Intensive Care Specialists are often referred to as Intensivists, ICU Consultants or Internal Medicine Specialists. They provide organ support or life support to patients who are critically ill and require continuous monitoring. Intensivists primarily work with patients who are suffering from cardiac arrest, multiple organ failure, airway or respiratory difficulties, acute renal failure and hypertension instability, just to name a few. Patients are either admitted to the Intensive Care Unit (ICU) by their specialists, the emergency department or after a major surgery for monitoring.
ICU Consultants are responsible for coordinating patient care in the Intensive Care Unit (ICU) and will consult with other specialists on the best course of treatment. They have completed training in intensive care medicine such as anaesthetics, cardiology or emergency medicine and can further specialise as a Newborn Intensive Care Specialist or Paediatric Intensive Care Specialist.
They need to have a broad base of knowledge on the following areas (note that this list is not exhaustive):
They are trained to diagnose and treat critical illnesses and injuries and must be experts in using various heart monitoring equipment, breathing machines (e.g. ventilators), nasogastric tubes, intravenous lines and other health equipment.
Intensive Care Specialists usually work in hospitals and are assisted by a staff of doctors, nurses and other healthcare professionals.
Intensive Care Specialists must first complete a medical degree and obtain a Bachelor of Medicine and Bachelor of Surgery (MBBS). They must then undertake additional training at theCollege of Intensive Care Medicine (CICM). It can take over 14 years to become fully qualified.
Steps for Becoming an Intensive Care Specialist in Australia
See the College of Intensive Care Medicine (CICM) for more information.
All doctors that are trained in Australia or overseas, must be registered with the Medical Board of Australia (MBA) to practise in Australia and with the Australian Health Practitioner Regulation Agency (AHPRA), which provides administrative and policy support to the National Health Practitioners Boards.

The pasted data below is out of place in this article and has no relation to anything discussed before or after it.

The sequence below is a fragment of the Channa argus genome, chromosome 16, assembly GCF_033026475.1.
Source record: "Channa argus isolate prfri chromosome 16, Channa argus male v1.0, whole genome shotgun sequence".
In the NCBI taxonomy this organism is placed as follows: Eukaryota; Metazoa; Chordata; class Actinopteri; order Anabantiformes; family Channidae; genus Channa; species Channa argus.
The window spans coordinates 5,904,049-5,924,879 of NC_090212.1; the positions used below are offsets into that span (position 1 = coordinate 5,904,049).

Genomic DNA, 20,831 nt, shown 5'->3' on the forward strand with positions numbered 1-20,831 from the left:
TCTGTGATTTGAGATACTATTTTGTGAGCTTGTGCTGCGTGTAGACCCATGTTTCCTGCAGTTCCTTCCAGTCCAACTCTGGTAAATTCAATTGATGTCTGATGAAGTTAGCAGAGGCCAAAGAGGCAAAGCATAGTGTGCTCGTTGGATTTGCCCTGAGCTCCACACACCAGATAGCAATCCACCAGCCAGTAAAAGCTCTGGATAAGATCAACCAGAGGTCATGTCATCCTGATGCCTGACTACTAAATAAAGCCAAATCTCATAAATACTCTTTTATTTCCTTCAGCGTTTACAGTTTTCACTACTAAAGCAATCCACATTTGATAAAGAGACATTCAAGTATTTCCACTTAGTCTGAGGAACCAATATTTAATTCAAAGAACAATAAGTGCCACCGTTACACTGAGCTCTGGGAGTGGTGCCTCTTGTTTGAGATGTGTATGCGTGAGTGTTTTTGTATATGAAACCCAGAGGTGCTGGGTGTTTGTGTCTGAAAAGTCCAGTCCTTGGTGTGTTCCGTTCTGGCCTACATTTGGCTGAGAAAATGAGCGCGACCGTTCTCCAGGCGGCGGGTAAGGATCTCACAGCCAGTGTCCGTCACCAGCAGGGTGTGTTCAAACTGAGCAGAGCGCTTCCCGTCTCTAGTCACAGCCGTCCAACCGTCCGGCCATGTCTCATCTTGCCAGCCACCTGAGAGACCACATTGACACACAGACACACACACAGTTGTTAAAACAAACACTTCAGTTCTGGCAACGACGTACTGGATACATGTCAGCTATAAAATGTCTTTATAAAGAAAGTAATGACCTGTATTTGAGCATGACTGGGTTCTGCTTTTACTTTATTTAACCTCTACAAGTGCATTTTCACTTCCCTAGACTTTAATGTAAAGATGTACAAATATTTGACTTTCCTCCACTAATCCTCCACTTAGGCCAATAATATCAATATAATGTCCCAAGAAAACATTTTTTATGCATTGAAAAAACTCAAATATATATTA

A typical day for an Intensive Care Specialist is busy and challenging. It starts with ward rounds where all the patients under their care are examined, assessed and individual treatment plans are put in place. They conduct a second round of patient reviews again in the afternoon, however, patients with complex illnesses are seen as often as required. Intensivists need to have stamina and endurance to cope with long days that are full of intellectual and emotional challenges. They also need to be flexible in their work schedule and be willing to work on-call hours from time to time although opportunities for working flexible hours are available.
They must be able to communicate effectively and build strong relationships with patients, their relatives and their colleagues. The must be compassionate, self-motivated and be able to think quickly and work well under pressure.
Managing failures in treatment and supporting grieving relatives are the most challenging and emotionally draining aspects of this profession. However, working as part of an interdisciplinary team to help treat and save patients’ lives is very rewarding.